If your guy needs a pep talk (and we all do now and again), the first thing you're going to have to do is offer evidence of his success so far. Is he an artist who has put on some great gallery shows in the past? Or a runner who completed the Boston marathon but hasn't pounded the pavement in a while? Remind him of how capable and talented he is based on past accomplishments and that if he's done it before – he can do it again.
Compliments are a great way of getting people motivated, but if all you're doing is gushing about how fabulous he is, you'll come off as insincere and over-the-top. If he' s hit a wall where his career or goals are concerned, he needs practical advice, not fluffy words of generic encouragement. Be specific with your praise (i.e. his organizational skills or ability to command an audience) rather than over-generalizing his abilities.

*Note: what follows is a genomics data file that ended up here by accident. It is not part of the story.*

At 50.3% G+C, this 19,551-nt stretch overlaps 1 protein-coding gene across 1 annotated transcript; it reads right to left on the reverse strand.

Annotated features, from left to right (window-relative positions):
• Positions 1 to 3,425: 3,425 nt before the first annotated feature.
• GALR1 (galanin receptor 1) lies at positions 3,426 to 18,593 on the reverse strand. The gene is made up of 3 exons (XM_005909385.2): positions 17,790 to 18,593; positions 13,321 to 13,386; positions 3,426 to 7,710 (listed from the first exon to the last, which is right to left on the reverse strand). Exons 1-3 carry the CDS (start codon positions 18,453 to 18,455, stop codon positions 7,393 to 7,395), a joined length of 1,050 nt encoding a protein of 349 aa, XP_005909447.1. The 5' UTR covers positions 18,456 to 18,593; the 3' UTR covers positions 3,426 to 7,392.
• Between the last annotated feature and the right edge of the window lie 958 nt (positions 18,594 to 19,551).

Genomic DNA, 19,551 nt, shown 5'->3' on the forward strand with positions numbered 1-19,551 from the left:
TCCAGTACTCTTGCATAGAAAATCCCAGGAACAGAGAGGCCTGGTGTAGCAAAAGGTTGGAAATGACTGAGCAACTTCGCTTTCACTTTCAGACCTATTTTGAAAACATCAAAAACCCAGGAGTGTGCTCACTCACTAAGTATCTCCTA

It can be overwhelming to think about big picture goals, especially if you're feeling less than confident. Rather than tell your man he should have no problem taking over the world by next week, suggest some small steps he can take towards reaching his goal. For example, get him to make a list of things standing in the way of his goal, or talk about who he can contact to help make his dream a reality, and get him to make a list of people he'll reach out to in the next week or month to get the ball rolling. Small steps lead to bigger ones – he just has to start somewhere.
Putting too much pressure on your man if he's already feeling stuck or unmotivated will just hinder any potential progress. There's a fine line between being supportive and being pushy, and although you want him to succeed, being too much of a cheerleader could put him over the edge. Err on the side of subtle support, versus all-out cheering squad.
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